In Sunday's Boston Globe, Jeff Jacoby thinks he's being clever when he asks if a great University like Cambridge would recruit to its physics department a "theology-and Bible-drenched individual" who "forecast the date of the Apocalypse" and calculated that the world was created in 3988 B.C.
I would certainly hope not. But the man to whom Jacoby devotes his column is Sir Isaac Newton, appointed to a Mathematics chair in 1668. No disrespect to Sir Isaac, but it's not a risky venture to posit that the Newtons of today don't believe in some of the silly things Newton did 400 years ago (like alchemy, and the "domination of an intelligent and powerful Being" over the universe). And, were Newton alive today, I'd like to think he wouldn't believe those silly things either. Jacoby claims Newton as one of his own, historically appropriating Newton for his contemporary anti-evolution agenda, thus besmirching one of the greatest minds in Western history. He writes that it was "axiomatic that religious inquiry and scientific investigation complemented each other." Axiomatic, indeed, in an age when denying the existence of God brought upon excommunication and other forms of state repression.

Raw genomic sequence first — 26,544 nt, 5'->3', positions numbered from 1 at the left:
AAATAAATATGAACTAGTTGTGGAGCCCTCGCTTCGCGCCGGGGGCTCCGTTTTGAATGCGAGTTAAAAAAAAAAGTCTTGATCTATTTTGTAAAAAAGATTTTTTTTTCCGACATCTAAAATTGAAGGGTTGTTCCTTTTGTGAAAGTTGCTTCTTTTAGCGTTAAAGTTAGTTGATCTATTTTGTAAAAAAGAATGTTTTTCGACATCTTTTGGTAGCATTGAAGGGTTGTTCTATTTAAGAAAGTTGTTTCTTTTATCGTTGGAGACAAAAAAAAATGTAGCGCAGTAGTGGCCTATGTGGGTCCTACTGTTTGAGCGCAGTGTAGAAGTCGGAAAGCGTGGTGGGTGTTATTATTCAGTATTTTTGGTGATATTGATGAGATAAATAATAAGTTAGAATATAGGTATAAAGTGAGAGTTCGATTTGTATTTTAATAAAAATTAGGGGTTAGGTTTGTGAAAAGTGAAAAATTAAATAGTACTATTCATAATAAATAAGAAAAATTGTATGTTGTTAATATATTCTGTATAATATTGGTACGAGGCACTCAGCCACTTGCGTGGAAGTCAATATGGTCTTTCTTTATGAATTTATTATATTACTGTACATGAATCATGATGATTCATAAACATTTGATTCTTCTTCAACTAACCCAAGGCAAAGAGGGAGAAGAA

Not for nothing did John Maynard Keynes remark, upon examining Newton's large collection of papers relating to alchemy, that "Newton was not the first of the age of reason. He was the last of the magicians..." Indeed, the logical conclusion of Jacoby's argument is that university physics departments should teach students how to convert lead into gold.
Just as Abraham Lincoln was no proponent of racial equality, Newton was a man of his time. Both men deserve credit and praise for the peerless contributions they made in their day. Exalting the primitive (and no doubt once-commonly held) beliefs of a man who lived 400 years ago indicates Jacoby's bias towards the holds of 17th century superstition as opposed to 21st century reason.